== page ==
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Thursday

 

Lesion Topography Matters in Multiple Sclerosis





























An observational clinical imaging study now provides in vivo evidence that cortical lesions (CLs) are associated with cognitive and physical disability in multiple sclerosis (MS), independent of white matter lesion volume. It also showed that leukocortical and subpial lesion subtypes have differing clinical relevance.

In addition, the study points to high-field MRI as a highly effective tool for quantifying cortical pathology in MS, something which could eventually lead to more effective treatments, Daniel M. Harrison, MD, department of neurology, University of Maryland School of Medicine in Baltimore, and colleagues reported online in JAMA Neurology.

"Our finding that CL volume predicts cognitive impairment independent of WM lesion volume or atrophy supports the notion that assessments of inflammatory WM pathology alone provide an insufficient appraisal of the pathology responsible for disability in MS," said Harrison.

"Furthermore, our findings of CL volume as an independent predictor of cognitive impairment highlights the need to determine whether current disease-modifying drugs reduce CL formation."

If these drugs do not modify CL formation, he added, "...this research may spur the development of novel therapeutics capable of reducing CLs and their associated disability."

Since the low sensitivity of 1.5-T and 3-T MRI techniques for identification of CLs has been established, high-field MRI should be integrated into future MS research and clinical trials, emphasized Harrison. "Although the availability of 7-T MRI at present limits this approach," he acknowledged, "our data show it is feasible to perform clinical-quality, whole-brain imaging in reasonable scan time and to quantify clinically relevant pathology."

To evaluate the clinical relevance of measures of CL burden derived from high-field MRI in MS, 36 patients with MS (30 relapsing-remitting, six secondary or primary progressive) were recruited from the Johns Hopkins Multiple Sclerosis Center. Fifteen healthy participants served as controls.

Data were collected from March 2010 to November 2012; the analysis was completed last year.

High-field MRI (7 T) of the brain was performed with 0.5-mm isotropic resolution magnetization-prepared rapid acquisition gradient echo (MPRAGE) and whole-brain, three-dimensional, 1.0-mm isotropic resolution magnetization-prepared, fluid attenuated inversion recovery (MPFLAIR), said the investigators.
Cortical lesions, seen as hypointensities on MPRAGE, were manually segmented and classified as leukocortical, intracortical or subpial (SP). Images were segmented using the Lesion-TOADS (Topology-Preserving Anatomical Segmentation) algorithm.

Physical disability was measured using the Expanded Disability Status Scale (EDSS) while cognitive disability was measured with the Minimal Assessment of Cognitive Function in MS battery.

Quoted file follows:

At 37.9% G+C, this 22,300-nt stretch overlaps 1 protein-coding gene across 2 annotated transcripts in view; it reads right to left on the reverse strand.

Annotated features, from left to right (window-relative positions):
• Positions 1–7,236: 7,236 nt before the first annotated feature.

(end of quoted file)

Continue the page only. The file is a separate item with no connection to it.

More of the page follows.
Of the 36 participants, cortical lesions were noted in 35 (97%), with a median of 16 lesions per participant (range 0-99). One patient had 99 CLs. Leukocortical lesion volume correlated with WM lesion volume (ρ=0.50; P=.003) but not with cortical volume, the investigators reported.

Subpial lesion volume inversely correlated with cortical volume (ρ=−0.36; P=.04) but not with WM lesion volume. Total CL count and volume were significantly increased in participants with EDSS scores of 5.0 or more versus those with scores less than 5.0 (count: 29 [11-99] vs 13 [0-51]; volume: 2.81×10-4 [1.30×10-4 to 7.90×10-4] versus 1.50×10-4 [0 to 1.01×10-4]) and in cognitively impaired versus unimpaired individuals (count: 21 [0-99] versus 13 [1-54]; volume: 3.51×10-4 [0 to 1.01×10-4] versus 1.19× 10-4 [0 to 7.17×10-4]).

Cortical lesion volume correlated with EDSS scores more robustly than did WM lesion volume (ρ=0.59 versus 0.36), said Harrison.

In an accompanying editorial, "Cortical Lesions in Multiple Sclerosis: Clinical Relevance for Hidden Disease Burden," Robert T. Nasmith, MD, department of neurology, Washington University, St. Louis, pointed out that in the last decade, advances have been made in the management of long-term disability and treatment in MS. But clinicians are still grappling with a lack of certainty about what's in store for each patient.

"[A]ny physician who treats MS and reviews MRI scans understands that the clinic-radiological paradox is at the individual patient level, which has left physicians managing the patient's risk for a worse outcome instead of an absolute truth of future disability," said Nasmith. "White matter lesions are important in MS; however, there is more that we cannot observe in clinical practice."

Based on the study results, said Nasmith, phase II/III clinical trials should assess CLs to determine the effect of therapies on different clinical subtypes.

Story Source: The above story is based on materials provided by MEDPAGETODAY
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